What made you decide to set up your own label?

It was so I could have control over my own music and to put my mark on the scene. I find it very enjoyable running them but sometimes you get hiccups with the pressing where they might be a bit longer than they say they are so you end up having to push back your release date.

Which producers are you hoping to collaborate with in the future?

I’m hopefully going to do something with Qualifide, Will Phillips, and also Domino’s guys Control-S will be coming down for a jam in the studio. There’s loads in the pipeline but it’s just finding the time with everyone.

What other kinds of music do you make?

I do a bit of Hip Hop and R’n’B on the side but this country is very funny when it comes to that genre of music, and it’s a very hard scene to get into. I’ve done a bit of House with some other people. I’m also engineering and mixing down for some guys called Cruise Control. However, if Garage is the way I’m going to create a name for myself in order for the majors to notice then that’s what I need to do.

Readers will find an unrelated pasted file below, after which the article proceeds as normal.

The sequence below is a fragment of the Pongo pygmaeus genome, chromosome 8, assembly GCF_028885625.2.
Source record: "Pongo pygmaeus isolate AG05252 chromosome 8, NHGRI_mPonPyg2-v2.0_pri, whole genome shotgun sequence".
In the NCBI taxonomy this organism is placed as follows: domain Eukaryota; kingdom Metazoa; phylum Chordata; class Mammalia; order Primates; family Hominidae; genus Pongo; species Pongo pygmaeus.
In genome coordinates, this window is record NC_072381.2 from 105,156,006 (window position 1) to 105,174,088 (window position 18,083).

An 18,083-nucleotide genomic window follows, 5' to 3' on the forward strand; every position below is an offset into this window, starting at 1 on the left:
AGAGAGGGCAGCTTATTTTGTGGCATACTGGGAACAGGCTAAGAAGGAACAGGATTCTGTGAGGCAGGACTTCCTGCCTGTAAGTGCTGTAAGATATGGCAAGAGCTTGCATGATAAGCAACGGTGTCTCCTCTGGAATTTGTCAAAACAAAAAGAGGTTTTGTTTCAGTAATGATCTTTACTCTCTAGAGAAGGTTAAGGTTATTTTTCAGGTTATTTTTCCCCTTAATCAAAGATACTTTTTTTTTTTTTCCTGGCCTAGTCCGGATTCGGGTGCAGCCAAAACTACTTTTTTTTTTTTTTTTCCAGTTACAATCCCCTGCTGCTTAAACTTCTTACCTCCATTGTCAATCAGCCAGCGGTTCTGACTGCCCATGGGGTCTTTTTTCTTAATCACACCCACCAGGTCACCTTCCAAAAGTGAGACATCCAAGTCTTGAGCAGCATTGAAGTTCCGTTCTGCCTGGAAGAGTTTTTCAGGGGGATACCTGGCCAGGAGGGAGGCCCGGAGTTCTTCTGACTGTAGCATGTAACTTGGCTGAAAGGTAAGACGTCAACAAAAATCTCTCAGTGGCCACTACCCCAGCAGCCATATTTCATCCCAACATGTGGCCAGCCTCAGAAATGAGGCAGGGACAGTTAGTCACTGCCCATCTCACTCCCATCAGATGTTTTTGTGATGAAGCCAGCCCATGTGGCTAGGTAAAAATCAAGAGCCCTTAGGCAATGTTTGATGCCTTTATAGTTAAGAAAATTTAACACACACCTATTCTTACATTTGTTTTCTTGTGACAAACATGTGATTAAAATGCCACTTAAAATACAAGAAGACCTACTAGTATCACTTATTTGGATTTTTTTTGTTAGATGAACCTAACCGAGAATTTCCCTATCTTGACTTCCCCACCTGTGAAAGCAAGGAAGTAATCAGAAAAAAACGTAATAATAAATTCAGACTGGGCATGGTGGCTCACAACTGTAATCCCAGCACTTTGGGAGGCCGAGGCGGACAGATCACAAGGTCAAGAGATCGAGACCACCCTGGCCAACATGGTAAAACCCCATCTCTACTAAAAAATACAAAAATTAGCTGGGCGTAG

How do you find raving compared to when you first started out producing?

Right now it’s been rubbish to be honest with you - when the proper musicians were making the music, it had a lot of energy in it and that energy’s not there now because the scene went dark. But now I feel that the scene is starting to change. There’s not really a lot of Garage raves going on in London except one off events but the problem with them is that all they play is Old Skool. It’s going to be very hard for the scene to move forward if they continue that way. The only place that is pushing the new stuff is Prolific - I played there recently and the setting in Herbal is really heavy. I’ve got to big up the Prolific guys, keep up the good work.

How do you feel about the mainstream success of Grime?